The following sermon was given by Bishop Larry Benfield at Christ Episcopal Church.
When was the last time that you got the opportunity to name a church? In my entire life I had never given it a thought until this past week. Churches simply exist; you find one by driving by it or hearing about it or looking it up on the Internet, and then you go to it. But this past week I found myself working with Episcopalians in Maumelle as we begin formally turning that group of people who gather each Sunday into a congregation. That group now needs a name, and names are important. Whom do we honor in a name? What are we trying to say about who we are? What are we trying to say about who we want to be in the community in which we find ourselves?
I will not burden you with the discussions that we are having in Maumelle, but in reading today’s gospel about Jesus’ entry into Jerusalem, it struck me that St. Matthew’s might be a great name for a church that is able to admit that sometimes we get it wrong in our absolute reliance on fact and thus miss something larger that we cannot understand. Matthew wants every “i” dotted and every “t” crossed. In other words, he is one of us; he can miss the larger good news because he so desperately wants to get it “just right.” In so doing, Matthew on occasion can make Jesus look, well, ridiculous. Before you get mad at me for saying that, remember that all of us sinful Christians have that tendency as well. The health is in acknowledging it.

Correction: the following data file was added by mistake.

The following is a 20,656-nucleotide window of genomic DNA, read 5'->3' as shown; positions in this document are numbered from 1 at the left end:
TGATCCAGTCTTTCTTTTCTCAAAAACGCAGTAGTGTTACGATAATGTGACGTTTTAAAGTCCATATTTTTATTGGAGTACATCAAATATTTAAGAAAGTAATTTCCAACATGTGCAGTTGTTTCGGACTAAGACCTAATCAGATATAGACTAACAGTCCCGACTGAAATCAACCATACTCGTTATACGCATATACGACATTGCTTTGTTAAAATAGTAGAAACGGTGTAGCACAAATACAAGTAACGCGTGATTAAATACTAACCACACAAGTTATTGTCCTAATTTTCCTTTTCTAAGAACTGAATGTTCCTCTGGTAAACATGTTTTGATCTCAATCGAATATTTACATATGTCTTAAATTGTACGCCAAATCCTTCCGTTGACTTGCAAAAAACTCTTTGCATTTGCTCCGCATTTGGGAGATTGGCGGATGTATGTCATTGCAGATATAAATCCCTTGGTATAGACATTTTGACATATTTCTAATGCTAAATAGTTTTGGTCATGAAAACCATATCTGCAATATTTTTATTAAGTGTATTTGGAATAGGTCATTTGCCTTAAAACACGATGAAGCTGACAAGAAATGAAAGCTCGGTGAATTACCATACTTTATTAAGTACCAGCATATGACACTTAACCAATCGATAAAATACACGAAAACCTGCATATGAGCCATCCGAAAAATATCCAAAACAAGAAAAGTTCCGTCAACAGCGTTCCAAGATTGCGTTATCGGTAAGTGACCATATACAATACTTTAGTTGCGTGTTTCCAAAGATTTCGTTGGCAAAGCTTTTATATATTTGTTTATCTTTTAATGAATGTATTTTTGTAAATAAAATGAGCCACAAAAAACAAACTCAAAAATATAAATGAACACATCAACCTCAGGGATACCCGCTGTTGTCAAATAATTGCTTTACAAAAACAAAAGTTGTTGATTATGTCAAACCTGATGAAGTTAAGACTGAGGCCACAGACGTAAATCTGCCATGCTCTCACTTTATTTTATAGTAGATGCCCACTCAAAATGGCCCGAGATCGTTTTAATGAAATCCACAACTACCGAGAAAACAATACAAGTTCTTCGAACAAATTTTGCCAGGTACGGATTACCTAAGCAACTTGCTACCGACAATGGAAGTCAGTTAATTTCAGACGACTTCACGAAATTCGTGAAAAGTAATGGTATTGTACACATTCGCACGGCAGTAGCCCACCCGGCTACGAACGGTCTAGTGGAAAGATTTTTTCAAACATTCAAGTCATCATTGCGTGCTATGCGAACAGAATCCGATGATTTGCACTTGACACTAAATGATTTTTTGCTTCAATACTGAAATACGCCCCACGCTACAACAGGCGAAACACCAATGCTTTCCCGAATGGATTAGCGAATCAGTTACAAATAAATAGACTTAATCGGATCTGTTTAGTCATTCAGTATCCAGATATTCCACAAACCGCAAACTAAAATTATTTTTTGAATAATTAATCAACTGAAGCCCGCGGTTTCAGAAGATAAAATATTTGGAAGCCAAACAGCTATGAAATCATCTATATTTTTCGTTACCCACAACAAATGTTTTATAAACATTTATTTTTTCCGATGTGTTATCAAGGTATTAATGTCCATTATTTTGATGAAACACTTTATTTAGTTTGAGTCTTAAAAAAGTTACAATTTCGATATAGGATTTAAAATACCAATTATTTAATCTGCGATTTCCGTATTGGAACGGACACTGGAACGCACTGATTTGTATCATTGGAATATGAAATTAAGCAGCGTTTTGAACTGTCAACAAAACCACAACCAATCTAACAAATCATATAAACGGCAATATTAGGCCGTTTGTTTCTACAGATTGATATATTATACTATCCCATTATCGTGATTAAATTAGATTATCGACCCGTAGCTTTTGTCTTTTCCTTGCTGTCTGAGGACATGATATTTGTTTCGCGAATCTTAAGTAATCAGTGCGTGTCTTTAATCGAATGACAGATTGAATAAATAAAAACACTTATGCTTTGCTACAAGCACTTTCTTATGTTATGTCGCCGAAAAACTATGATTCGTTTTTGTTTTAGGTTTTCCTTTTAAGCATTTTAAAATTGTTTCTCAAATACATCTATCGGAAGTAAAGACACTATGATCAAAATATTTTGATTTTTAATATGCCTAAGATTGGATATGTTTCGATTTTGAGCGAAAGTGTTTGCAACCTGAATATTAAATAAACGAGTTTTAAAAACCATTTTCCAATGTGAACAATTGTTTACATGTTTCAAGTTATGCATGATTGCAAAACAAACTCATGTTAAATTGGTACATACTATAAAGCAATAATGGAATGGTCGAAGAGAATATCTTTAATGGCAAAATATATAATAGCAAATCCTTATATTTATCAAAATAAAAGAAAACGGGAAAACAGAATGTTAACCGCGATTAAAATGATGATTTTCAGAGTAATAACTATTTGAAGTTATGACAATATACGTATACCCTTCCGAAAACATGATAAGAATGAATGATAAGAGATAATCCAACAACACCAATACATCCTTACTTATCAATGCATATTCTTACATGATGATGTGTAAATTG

You may have missed what I am talking about when you heard the story of Jesus’ triumphal entry. After all, we tend to hear what we want to hear. When Matthew writes his gospel, he is sitting at his desk trying to make sense of the Jewish prophets and how their writings relate to this Jesus of Nazareth. He turns to Zechariah, who talks poetically of a the king coming in “on a donkey, on a colt, the foal of a donkey.” But Matthew cannot deal with poetry; he cannot deal with what he cannot understand. He gets stuck in the trap of literalism, in this case stuck with two animals that he needs to use. So what does he do? He says that Jesus rides both of them into Jerusalem. Those words change the image of Jesus, so long envisioned in art as humbly riding on a donkey, into a Jesus who is perhaps more like a circus act, the guy who straddles two horses as he comes into the center ring. It is no wonder that people were excited. Matthew, as dedicated as he is, momentarily turns Jesus into an entertainer, good news eclipsed by spectacle. Matthew is like one of us, for we all love religious entertainment.